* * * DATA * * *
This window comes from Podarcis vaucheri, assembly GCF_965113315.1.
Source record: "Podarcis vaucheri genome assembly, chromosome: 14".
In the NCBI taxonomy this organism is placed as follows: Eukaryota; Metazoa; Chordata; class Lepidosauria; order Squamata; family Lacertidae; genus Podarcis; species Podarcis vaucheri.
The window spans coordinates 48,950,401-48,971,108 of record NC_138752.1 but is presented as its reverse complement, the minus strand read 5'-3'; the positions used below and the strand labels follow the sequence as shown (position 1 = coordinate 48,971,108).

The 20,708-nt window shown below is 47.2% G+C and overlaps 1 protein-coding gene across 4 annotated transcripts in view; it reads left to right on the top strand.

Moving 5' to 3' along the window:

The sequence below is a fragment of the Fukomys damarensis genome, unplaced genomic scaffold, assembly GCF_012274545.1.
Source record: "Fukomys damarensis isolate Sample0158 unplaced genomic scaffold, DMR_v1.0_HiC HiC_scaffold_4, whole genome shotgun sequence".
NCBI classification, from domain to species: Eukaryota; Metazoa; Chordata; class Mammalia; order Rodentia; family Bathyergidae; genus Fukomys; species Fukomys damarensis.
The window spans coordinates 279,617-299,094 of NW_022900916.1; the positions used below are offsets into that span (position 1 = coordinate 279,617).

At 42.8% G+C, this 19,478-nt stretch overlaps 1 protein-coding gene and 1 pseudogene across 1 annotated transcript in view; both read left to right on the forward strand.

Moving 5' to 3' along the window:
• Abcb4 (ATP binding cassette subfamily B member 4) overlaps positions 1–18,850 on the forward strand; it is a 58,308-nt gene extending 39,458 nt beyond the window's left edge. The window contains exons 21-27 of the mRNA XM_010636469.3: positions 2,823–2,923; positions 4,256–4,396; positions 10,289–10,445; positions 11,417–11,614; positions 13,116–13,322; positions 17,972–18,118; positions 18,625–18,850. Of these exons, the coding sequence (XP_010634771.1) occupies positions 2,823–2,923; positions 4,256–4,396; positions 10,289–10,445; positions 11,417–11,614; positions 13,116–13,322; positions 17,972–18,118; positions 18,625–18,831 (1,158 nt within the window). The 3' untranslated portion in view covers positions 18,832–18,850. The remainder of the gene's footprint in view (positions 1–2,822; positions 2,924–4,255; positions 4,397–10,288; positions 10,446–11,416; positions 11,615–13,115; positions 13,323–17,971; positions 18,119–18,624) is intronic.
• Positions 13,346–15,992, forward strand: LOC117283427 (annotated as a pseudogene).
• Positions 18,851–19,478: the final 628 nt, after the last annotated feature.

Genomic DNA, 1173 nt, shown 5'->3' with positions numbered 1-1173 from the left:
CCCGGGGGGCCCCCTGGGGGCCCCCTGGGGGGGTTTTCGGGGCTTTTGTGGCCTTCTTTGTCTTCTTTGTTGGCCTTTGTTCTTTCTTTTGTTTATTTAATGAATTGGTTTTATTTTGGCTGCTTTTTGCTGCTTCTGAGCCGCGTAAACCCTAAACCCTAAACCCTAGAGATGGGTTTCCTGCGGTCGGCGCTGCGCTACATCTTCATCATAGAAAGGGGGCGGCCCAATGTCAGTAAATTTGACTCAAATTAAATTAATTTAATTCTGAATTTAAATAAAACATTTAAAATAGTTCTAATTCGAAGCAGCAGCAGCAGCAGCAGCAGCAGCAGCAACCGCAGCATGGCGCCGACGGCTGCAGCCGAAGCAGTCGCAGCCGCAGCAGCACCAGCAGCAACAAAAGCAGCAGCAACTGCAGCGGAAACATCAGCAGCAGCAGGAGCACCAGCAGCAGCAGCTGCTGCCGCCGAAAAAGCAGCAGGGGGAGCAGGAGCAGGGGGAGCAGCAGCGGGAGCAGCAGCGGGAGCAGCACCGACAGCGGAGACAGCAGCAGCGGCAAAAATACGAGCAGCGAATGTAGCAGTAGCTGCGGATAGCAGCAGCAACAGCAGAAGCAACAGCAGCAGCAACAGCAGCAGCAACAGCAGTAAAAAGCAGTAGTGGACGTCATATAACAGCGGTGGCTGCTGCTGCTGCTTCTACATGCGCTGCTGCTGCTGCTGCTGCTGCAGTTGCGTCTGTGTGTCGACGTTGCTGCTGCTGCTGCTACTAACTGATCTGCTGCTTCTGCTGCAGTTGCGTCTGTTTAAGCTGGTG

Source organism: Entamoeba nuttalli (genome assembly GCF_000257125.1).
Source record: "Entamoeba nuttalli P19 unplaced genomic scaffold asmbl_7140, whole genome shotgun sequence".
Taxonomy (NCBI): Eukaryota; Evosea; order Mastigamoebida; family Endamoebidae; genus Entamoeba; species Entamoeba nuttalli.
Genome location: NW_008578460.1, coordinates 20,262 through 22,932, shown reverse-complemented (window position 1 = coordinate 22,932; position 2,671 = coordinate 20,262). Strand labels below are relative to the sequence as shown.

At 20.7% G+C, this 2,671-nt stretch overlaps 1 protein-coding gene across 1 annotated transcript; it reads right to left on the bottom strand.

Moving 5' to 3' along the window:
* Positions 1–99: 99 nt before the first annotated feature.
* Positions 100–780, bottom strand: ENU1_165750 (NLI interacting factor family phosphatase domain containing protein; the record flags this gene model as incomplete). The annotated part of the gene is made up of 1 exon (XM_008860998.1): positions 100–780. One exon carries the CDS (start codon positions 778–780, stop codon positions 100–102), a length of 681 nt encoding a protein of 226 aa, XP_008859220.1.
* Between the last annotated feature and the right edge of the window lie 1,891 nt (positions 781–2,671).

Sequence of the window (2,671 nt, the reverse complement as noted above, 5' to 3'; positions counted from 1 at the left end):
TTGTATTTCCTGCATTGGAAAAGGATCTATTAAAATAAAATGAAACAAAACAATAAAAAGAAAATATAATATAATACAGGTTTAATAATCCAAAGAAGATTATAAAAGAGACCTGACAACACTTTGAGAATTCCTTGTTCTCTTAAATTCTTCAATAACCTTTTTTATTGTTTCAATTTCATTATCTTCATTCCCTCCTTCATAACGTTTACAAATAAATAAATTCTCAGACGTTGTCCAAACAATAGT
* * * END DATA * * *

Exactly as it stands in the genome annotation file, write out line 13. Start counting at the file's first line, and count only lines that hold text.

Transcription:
• Abcb4 (ATP binding cassette subfamily B member 4) overlaps positions 1–18,850 on the forward strand; it is a 58,308-nt gene extending 39,458 nt beyond the window's left edge. The window contains exons 21-27 of the mRNA XM_010636469.3: positions 2,823–2,923; positions 4,256–4,396; positions 10,289–10,445; positions 11,417–11,614; positions 13,116–13,322; positions 17,972–18,118; positions 18,625–18,850. Of these exons, the coding sequence (XP_010634771.1) occupies positions 2,823–2,923; positions 4,256–4,396; positions 10,289–10,445; positions 11,417–11,614; positions 13,116–13,322; positions 17,972–18,118; positions 18,625–18,831 (1,158 nt within the window). The 3' untranslated portion in view covers positions 18,832–18,850. The remainder of the gene's footprint in view (positions 1–2,822; positions 2,924–4,255; positions 4,397–10,288; positions 10,446–11,416; positions 11,615–13,115; positions 13,323–17,971; positions 18,119–18,624) is intronic.